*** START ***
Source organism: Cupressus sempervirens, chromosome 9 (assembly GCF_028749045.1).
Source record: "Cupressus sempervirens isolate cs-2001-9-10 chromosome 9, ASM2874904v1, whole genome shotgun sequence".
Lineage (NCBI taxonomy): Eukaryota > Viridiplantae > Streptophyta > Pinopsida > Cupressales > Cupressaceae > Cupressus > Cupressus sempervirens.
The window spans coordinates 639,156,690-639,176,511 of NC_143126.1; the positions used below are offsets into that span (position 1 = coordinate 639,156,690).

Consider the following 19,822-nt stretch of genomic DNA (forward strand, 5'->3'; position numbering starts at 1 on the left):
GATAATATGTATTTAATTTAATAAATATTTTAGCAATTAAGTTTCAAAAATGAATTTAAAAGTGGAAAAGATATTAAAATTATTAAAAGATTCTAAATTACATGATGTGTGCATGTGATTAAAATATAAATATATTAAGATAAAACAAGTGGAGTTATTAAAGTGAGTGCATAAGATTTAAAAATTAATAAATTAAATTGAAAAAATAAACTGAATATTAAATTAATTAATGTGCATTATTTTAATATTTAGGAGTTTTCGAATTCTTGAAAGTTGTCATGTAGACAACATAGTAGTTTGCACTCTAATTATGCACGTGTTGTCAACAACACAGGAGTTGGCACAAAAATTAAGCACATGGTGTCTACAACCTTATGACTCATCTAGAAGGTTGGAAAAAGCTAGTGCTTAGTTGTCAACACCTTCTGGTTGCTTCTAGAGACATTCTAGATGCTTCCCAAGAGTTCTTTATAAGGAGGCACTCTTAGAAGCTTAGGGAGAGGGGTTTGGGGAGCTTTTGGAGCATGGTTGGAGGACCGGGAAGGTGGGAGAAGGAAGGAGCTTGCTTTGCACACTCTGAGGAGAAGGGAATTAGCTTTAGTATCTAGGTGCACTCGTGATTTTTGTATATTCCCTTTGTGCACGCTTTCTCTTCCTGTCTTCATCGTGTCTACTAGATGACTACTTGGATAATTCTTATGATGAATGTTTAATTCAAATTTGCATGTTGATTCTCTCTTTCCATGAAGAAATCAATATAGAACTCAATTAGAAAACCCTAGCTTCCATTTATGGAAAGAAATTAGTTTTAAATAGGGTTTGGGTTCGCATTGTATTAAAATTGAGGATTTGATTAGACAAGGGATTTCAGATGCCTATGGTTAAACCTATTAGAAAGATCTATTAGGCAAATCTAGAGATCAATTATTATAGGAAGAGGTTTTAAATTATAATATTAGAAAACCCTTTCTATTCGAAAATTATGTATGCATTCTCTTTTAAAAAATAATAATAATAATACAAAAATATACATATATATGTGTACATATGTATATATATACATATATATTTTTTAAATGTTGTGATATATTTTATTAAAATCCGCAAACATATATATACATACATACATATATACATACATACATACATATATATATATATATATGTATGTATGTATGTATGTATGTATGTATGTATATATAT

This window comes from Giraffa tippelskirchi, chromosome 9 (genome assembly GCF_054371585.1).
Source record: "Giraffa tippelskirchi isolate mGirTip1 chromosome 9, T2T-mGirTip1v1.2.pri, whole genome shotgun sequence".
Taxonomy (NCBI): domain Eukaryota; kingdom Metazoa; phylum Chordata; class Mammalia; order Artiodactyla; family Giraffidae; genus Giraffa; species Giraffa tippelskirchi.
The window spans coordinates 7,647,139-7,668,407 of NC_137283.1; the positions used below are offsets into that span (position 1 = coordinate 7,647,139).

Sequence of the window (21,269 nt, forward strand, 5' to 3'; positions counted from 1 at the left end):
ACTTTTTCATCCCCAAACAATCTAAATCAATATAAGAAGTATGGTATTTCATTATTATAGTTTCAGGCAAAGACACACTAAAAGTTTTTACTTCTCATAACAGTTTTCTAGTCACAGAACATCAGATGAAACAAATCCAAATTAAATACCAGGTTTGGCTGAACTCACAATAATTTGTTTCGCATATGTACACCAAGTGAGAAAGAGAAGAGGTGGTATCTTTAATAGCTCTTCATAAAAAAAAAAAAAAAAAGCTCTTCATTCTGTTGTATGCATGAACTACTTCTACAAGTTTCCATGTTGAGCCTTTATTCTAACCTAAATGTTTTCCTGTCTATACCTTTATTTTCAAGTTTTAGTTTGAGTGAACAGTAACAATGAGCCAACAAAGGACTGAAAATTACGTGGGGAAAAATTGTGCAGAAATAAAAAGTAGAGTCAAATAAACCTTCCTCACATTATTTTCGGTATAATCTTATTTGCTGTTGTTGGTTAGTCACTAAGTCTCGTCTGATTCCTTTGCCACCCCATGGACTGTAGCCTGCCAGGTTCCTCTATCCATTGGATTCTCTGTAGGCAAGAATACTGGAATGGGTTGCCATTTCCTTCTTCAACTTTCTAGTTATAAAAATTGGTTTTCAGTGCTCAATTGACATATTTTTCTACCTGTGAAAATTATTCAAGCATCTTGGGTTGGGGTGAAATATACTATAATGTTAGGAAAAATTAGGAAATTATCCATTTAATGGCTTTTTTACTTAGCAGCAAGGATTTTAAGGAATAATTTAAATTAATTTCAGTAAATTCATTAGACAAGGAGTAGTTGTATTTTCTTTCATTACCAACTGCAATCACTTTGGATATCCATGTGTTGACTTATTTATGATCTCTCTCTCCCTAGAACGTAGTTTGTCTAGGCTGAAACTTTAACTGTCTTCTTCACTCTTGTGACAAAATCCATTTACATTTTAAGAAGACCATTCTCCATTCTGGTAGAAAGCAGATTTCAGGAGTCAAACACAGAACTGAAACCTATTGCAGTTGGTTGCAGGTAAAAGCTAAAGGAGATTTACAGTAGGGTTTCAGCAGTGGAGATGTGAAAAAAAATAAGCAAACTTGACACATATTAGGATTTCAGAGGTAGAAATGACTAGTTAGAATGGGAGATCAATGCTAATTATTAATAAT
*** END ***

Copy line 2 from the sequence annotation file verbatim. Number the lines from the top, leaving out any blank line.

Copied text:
Source record: "Cupressus sempervirens isolate cs-2001-9-10 chromosome 9, ASM2874904v1, whole genome shotgun sequence".